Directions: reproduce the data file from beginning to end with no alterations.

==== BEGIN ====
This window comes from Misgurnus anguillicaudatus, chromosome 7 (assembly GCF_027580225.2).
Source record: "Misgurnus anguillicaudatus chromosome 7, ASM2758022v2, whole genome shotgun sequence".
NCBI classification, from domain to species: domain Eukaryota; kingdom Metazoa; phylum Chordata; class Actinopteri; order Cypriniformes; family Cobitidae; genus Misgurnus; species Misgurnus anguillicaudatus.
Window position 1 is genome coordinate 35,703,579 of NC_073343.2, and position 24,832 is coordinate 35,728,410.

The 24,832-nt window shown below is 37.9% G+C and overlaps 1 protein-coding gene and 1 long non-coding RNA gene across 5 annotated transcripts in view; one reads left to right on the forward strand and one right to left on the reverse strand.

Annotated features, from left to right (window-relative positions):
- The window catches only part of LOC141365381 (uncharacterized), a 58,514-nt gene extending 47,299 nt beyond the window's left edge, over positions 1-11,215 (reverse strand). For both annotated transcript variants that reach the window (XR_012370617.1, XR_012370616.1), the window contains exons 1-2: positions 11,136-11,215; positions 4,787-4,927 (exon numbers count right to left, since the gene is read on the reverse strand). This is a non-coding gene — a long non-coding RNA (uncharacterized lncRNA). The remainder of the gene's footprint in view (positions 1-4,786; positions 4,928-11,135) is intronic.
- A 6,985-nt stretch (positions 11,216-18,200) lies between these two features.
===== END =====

This window comes from Misgurnus anguillicaudatus, chromosome 7 (assembly GCF_027580225.2).
Source record: "Misgurnus anguillicaudatus chromosome 7, ASM2758022v2, whole genome shotgun sequence".
NCBI classification, from domain to species: domain Eukaryota; kingdom Metazoa; phylum Chordata; class Actinopteri; order Cypriniformes; family Cobitidae; genus Misgurnus; species Misgurnus anguillicaudatus.
Window position 1 is genome coordinate 35,703,579 of NC_073343.2, and position 24,832 is coordinate 35,728,410.

The 24,832-nt window shown below is 37.9% G+C and overlaps 1 protein-coding gene and 1 long non-coding RNA gene across 5 annotated transcripts in view; one reads left to right on the forward strand and one right to left on the reverse strand.

Annotated features, from left to right (window-relative positions):
- The window catches only part of LOC141365381 (uncharacterized), a 58,514-nt gene extending 47,299 nt beyond the window's left edge, over positions 1-11,215 (reverse strand). For both annotated transcript variants that reach the window (XR_012370617.1, XR_012370616.1), the window contains exons 1-2: positions 11,136-11,215; positions 4,787-4,927 (exon numbers count right to left, since the gene is read on the reverse strand). This is a non-coding gene — a long non-coding RNA (uncharacterized lncRNA). The remainder of the gene's footprint in view (positions 1-4,786; positions 4,928-11,135) is intronic.
- A 6,985-nt stretch (positions 11,216-18,200) lies between these two features.